Asian city brand meaning: a Hong Kong perspective
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The idea of “brands doing good” is potentially intrinsic in all aspects of strategic and ethical branding. This study argues that city branding can be a site for “brands doing good”. City branding is consolidating its position in the branding literature. Two areas remain underdeveloped: the role of culture and a comprehensive answer to the question of what does a place mean to its residents? This quantitative study addresses these two gaps in the literature. Hong Kong is selected as a thought-provoking context to investigate the research issues and enables more attention to Asian city brands. The results indicate that social bonding through friends and relatives is the dominant brand association shaping city brand meaning. Additionally, a three-pronged approach to culture elevates culture to an important role in understanding the residents’ city brand meaning. The three prongs are: (1) inclusion of Confucius values as a brand association; (2) using intangible cultural heritage as a moderator in the model explaining city brand attitudes and (3) interpreting material lifestyle activities like eateries as an integral part of the city culture. The results suggest that the Hong Kong city brand does much good especially through strong social, cultural and community core brand values.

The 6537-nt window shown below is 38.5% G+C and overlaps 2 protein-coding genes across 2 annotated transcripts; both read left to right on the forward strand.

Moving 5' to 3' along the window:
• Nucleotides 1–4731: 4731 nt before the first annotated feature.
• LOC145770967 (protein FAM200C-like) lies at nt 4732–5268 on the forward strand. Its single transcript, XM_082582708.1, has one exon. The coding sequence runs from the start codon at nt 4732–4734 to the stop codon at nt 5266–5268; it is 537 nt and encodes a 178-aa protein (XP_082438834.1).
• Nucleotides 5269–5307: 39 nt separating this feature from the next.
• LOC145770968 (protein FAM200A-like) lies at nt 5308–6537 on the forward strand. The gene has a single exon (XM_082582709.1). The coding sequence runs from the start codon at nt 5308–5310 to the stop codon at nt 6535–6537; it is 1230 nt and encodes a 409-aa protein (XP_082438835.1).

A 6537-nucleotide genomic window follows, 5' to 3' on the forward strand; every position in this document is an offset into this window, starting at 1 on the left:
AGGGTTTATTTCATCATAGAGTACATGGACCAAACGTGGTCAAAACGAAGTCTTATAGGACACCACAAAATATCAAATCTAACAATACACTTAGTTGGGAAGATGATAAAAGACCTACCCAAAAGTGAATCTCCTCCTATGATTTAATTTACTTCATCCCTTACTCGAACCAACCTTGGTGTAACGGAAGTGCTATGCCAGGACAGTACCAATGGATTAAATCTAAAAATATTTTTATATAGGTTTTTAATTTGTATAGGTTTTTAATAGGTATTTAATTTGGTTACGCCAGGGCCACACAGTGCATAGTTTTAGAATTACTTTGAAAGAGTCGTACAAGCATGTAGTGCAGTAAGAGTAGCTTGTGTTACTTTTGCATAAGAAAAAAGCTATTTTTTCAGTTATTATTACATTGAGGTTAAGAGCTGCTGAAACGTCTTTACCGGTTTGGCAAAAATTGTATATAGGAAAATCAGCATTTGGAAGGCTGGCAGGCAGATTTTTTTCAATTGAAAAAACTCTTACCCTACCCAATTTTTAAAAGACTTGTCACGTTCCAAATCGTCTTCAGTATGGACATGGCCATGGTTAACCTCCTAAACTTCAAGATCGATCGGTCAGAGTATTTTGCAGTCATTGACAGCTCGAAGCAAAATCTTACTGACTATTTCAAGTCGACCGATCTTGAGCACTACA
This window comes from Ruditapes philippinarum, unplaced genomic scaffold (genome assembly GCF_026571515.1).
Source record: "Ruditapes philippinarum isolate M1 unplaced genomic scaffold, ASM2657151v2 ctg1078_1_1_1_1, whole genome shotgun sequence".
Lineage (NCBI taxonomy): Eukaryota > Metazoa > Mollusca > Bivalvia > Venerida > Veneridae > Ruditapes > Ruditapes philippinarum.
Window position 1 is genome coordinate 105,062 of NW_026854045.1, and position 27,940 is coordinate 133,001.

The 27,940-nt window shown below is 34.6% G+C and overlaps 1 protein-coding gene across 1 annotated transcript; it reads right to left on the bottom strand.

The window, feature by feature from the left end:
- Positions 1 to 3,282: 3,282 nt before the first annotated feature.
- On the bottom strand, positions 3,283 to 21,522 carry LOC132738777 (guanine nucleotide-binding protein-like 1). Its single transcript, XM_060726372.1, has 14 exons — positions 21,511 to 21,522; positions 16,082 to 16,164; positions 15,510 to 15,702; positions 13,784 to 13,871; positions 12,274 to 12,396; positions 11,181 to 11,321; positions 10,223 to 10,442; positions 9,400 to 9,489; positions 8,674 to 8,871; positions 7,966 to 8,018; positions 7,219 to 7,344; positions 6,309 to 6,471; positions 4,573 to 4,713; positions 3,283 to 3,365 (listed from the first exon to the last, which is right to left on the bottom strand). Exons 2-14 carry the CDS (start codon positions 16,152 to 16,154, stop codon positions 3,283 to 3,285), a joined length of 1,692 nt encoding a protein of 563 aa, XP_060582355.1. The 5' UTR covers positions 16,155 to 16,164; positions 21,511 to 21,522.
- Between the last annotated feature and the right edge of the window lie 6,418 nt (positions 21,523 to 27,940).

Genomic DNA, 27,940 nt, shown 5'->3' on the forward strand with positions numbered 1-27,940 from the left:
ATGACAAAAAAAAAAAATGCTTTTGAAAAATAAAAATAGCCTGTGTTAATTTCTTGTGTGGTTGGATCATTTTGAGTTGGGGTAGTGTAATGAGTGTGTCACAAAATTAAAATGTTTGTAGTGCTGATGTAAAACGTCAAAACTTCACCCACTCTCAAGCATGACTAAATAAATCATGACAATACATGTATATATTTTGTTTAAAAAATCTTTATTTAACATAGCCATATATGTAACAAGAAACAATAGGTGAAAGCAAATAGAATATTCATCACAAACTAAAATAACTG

Journal of Brand Management
Marketing Management (incl. Strategy and Customer Relations)